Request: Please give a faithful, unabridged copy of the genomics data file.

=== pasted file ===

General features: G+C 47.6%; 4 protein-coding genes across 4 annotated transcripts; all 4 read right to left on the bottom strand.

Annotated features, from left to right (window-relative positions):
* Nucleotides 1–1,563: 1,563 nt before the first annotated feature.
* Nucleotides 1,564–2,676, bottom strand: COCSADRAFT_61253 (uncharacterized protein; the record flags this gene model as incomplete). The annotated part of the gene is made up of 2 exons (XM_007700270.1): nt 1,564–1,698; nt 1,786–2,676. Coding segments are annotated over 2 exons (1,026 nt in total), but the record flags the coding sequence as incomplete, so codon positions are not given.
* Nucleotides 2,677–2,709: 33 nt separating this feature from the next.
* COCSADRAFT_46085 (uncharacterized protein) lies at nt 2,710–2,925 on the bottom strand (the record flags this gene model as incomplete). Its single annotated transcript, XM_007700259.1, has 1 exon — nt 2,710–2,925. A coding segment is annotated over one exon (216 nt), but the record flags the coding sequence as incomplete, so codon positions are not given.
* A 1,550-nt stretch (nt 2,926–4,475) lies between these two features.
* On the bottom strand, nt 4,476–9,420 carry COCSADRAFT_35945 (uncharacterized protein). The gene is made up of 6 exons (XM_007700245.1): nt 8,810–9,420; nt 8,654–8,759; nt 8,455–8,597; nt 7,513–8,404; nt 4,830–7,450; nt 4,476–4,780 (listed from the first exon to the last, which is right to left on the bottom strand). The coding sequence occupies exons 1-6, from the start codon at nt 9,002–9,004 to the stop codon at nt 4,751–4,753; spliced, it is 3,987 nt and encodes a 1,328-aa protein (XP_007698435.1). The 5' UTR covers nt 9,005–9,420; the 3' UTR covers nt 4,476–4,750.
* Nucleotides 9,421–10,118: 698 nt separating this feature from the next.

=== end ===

General features: G+C 47.6%; 4 protein-coding genes across 4 annotated transcripts; all 4 read right to left on the bottom strand.

Annotated features, from left to right (window-relative positions):
* Nucleotides 1–1,563: 1,563 nt before the first annotated feature.
* Nucleotides 1,564–2,676, bottom strand: COCSADRAFT_61253 (uncharacterized protein; the record flags this gene model as incomplete). The annotated part of the gene is made up of 2 exons (XM_007700270.1): nt 1,564–1,698; nt 1,786–2,676. Coding segments are annotated over 2 exons (1,026 nt in total), but the record flags the coding sequence as incomplete, so codon positions are not given.
* Nucleotides 2,677–2,709: 33 nt separating this feature from the next.
* COCSADRAFT_46085 (uncharacterized protein) lies at nt 2,710–2,925 on the bottom strand (the record flags this gene model as incomplete). Its single annotated transcript, XM_007700259.1, has 1 exon — nt 2,710–2,925. A coding segment is annotated over one exon (216 nt), but the record flags the coding sequence as incomplete, so codon positions are not given.
* A 1,550-nt stretch (nt 2,926–4,475) lies between these two features.
* On the bottom strand, nt 4,476–9,420 carry COCSADRAFT_35945 (uncharacterized protein). The gene is made up of 6 exons (XM_007700245.1): nt 8,810–9,420; nt 8,654–8,759; nt 8,455–8,597; nt 7,513–8,404; nt 4,830–7,450; nt 4,476–4,780 (listed from the first exon to the last, which is right to left on the bottom strand). The coding sequence occupies exons 1-6, from the start codon at nt 9,002–9,004 to the stop codon at nt 4,751–4,753; spliced, it is 3,987 nt and encodes a 1,328-aa protein (XP_007698435.1). The 5' UTR covers nt 9,005–9,420; the 3' UTR covers nt 4,476–4,750.
* Nucleotides 9,421–10,118: 698 nt separating this feature from the next.